Amid budget cuts, NPR announced yesterday that it was canceling "Tell Me More," the network’s only show exclusively dedicated to covering race, education, women and social issues. Twenty-eight positions will be cut and the company will allegedly save $7 million in the coming year. The last show will air Aug. 1. "Tell Me More," hosted by Michel Martin, isn’t the first show directed at minority listeners that NPR has canceled. Tavis Smiley hosted NPR’s first predominantly African-American show from 2002 to 2004. At the time, Smiley said that NPR failed to "meaningfully reach out" to minority listeners. "News & Notes," a second NPR show with African-American host Ed Gordon that was also set to speak to black issues, ended after a four-year run. Later, Gordon said of the cancellation, "Sometimes, I feel this show is being allowed to die on the vine.”
Granted, NPR still has some shows directed at representing African-American listeners ("The Race Card Project" and "Code Switch"), but it’s impossible not to notice the pattern. As Jamil Smith, a producer for the Melissa Harris Perry show, tweeted yesterday: “The end of 'Tell Me More' is a blow to media diversity. Which makes it a blow to media, period.”
Yes, it was a minority show, but it was also a hybrid that intelligently merges high and low culture. It's the only place that repeatedly spotlights social critics. Some stand-out moments: When writer and Twitter renegade Mikki Kendall, Jezebel founder Anna Holmes and Salon columnist and Rutgers University professor Brittney Cooper discussed Twitter’s “call out” culture. When writer Kelly Valen spoke about her New York Times essay detailing how her sorority sisters turned against her after she was raped. Its weekly “Barbershop,” a place where men of color (including human rights lawyer Arsalan Iftikhar, “A-Train” and "Barbershop" moderator and journalist Jimi Izrael) spoke about current events, was a playful event — a dramatic turn from the aggressive, stiff, condescending CNN panels we’re used to seeing. Martin’s ability to moderate panels ranging from children and anorexia to Halloween being too p.c. was always an exercise in fairness. She mediated opposing views from panelists — sometimes even from her own guests — with grace and intelligence.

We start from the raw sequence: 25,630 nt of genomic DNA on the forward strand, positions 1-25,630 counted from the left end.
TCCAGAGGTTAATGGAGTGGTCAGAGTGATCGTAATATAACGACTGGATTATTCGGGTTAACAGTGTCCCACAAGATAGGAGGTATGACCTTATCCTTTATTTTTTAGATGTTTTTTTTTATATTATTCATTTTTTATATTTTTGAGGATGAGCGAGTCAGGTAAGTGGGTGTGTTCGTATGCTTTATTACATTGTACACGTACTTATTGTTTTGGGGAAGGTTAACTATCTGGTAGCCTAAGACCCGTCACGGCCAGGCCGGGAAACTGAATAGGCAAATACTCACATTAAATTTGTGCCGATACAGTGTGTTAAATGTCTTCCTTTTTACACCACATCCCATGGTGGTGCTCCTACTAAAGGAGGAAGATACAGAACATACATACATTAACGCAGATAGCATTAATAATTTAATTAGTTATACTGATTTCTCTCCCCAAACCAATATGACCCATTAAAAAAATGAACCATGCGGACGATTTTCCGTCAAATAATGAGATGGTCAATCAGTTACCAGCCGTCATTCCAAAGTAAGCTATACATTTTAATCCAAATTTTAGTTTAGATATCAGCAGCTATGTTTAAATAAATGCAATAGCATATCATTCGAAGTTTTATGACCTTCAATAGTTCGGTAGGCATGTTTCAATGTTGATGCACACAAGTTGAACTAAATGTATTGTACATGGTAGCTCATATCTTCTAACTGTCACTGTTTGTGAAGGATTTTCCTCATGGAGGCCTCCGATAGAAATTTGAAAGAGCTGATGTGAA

Why, then, would NPR, the kingdom of digging deep into the most banal of details -- take Leonard Lopate’s show on kale last year, during which Lopate talked about kale for one entire hour — toss out a crucial piece of its programming puzzle? Martin’s theory, as she told public radio’s David Folkenflik, is that the show’s cancellation had to do with the “revolving door” of CEOs. (Since 2009, NPR has had five CEOs.) "To be honest with you, I think we've been casualties of executive churn," Martin said. "Every CEO who has been at this network since I've been here — and how many are there now? Six? Seven? – all of them have supported this program, but none of them have stayed around long enough to institutionalize that support." (The new CEO, Jarl Mohn, is a former MTV and E! network executive — notably not from a traditional news platform.)
Isn’t this the real problem? "Tell Me More" was never a show about celebrities — or the fad of the moment. (MTV CEOs tend to like celebrities.) The problem with having this kind of show entirely dedicated to diversity, as Wall Street Journal writer Gautham Nagesh mentioned on Twitter, is that it “gets least resources [and] is first to go when things get bad.” Nagesh’s feeling is that the goal should be for all shows — “the entire newsroom” -- to be diverse. That way it’ll make it more difficult to cut the minority stories. NPR claims this is its plan, that it wants to cover race and ethnicity stories with Martin and "Tell Me More’s" executive producer in charge. But it's hard not to fear that this is just code for watered-down material."Tell Me More" wasn’t a profile show. It wasn’t a cookbook show. It wasn’t a celebrity show. It wasn't simply about artful storytelling or human interest. It was a show that gave women — black or white — a voice. "Tell Me More" was a real conversation.